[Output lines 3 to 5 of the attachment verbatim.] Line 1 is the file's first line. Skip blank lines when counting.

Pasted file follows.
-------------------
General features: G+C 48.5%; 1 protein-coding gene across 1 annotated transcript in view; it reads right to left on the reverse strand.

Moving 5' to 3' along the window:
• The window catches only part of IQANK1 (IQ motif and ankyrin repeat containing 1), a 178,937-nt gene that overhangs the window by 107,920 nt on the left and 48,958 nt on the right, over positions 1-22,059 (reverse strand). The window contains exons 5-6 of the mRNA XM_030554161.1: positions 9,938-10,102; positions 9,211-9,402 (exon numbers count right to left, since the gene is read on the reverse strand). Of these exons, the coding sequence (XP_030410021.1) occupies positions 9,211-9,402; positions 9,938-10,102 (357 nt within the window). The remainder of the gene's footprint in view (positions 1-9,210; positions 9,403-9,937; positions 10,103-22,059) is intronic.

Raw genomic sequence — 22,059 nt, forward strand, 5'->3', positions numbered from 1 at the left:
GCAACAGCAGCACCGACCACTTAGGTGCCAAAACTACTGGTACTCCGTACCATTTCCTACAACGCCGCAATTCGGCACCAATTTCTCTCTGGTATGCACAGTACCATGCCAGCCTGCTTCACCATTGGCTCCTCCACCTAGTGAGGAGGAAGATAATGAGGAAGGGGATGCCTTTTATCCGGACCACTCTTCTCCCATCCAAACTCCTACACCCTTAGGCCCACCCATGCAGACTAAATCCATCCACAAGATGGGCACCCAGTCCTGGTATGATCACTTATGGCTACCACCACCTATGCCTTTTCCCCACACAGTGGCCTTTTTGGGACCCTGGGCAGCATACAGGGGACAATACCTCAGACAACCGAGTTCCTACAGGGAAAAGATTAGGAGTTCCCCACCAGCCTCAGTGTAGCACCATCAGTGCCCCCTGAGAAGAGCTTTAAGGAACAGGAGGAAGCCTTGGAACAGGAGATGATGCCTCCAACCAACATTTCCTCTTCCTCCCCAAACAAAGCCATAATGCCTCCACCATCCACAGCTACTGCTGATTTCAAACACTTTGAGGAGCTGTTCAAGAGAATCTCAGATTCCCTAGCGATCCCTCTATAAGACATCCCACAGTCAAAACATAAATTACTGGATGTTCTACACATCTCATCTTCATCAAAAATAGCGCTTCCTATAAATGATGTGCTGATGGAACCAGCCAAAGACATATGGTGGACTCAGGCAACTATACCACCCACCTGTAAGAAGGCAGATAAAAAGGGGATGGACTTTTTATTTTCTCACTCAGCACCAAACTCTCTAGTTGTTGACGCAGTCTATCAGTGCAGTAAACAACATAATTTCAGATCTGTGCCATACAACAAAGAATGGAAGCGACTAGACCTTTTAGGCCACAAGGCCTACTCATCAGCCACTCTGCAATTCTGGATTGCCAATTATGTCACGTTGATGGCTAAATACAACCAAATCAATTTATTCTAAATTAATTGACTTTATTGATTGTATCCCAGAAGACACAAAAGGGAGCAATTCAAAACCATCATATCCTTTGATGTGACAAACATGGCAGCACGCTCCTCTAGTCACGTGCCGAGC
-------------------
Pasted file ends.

• The window catches only part of IQANK1 (IQ motif and ankyrin repeat containing 1), a 178,937-nt gene that overhangs the window by 107,920 nt on the left and 48,958 nt on the right, over positions 1-22,059 (reverse strand). The window contains exons 5-6 of the mRNA XM_030554161.1: positions 9,938-10,102; positions 9,211-9,402 (exon numbers count right to left, since the gene is read on the reverse strand). Of these exons, the coding sequence (XP_030410021.1) occupies positions 9,211-9,402; positions 9,938-10,102 (357 nt within the window). The remainder of the gene's footprint in view (positions 1-9,210; positions 9,403-9,937; positions 10,103-22,059) is intronic.

Raw genomic sequence — 22,059 nt, forward strand, 5'->3', positions numbered from 1 at the left:
GCAACAGCAGCACCGACCACTTAGGTGCCAAAACTACTGGTACTCCGTACCATTTCCTACAACGCCGCAATTCGGCACCAATTTCTCTCTGGTATGCACAGTACCATGCCAGCCTGCTTCACCATTGGCTCCTCCACCTAGTGAGGAGGAAGATAATGAGGAAGGGGATGCCTTTTATCCGGACCACTCTTCTCCCATCCAAACTCCTACACCCTTAGGCCCACCCATGCAGACTAAATCCATCCACAAGATGGGCACCCAGTCCTGGTATGATCACTTATGGCTACCACCACCTATGCCTTTTCCCCACACAGTGGCCTTTTTGGGACCCTGGGCAGCATACAGGGGACAATACCTCAGACAACCGAGTTCCTACAGGGAAAAGATTAGGAGTTCCCCACCAGCCTCAGTGTAGCACCATCAGTGCCCCCTGAGAAGAGCTTTAAGGAACAGGAGGAAGCCTTGGAACAGGAGATGATGCCTCCAACCAACATTTCCTCTTCCTCCCCAAACAAAGCCATAATGCCTCCACCATCCACAGCTACTGCTGATTTCAAACACTTTGAGGAGCTGTTCAAGAGAATCTCAGATTCCCTAGCGATCCCTCTATAAGACATCCCACAGTCAAAACATAAATTACTGGATGTTCTACACATCTCATCTTCATCAAAAATAGCGCTTCCTATAAATGATGTGCTGATGGAACCAGCCAAAGACATATGGTGGACTCAGGCAACTATACCACCCACCTGTAAGAAGGCAGATAAAAAGGGGATGGACTTTTTATTTTCTCACTCAGCACCAAACTCTCTAGTTGTTGACGCAGTCTATCAGTGCAGTAAACAACATAATTTCAGATCTGTGCCATACAACAAAGAATGGAAGCGACTAGACCTTTTAGGCCACAAGGCCTACTCATCAGCCACTCTGCAATTCTGGATTGCCAATTATGTCACGTTGATGGCTAAATACAACCAAATCAATTTATTCTAAATTAATTGACTTTATTGATTGTATCCCAGAAGACACAAAAGGGAGCAATTCAAAACCATCATATCCTTTGATGTGACAAACATGGCAGCACGCTCCTCTAGTCACGTGCCGAGC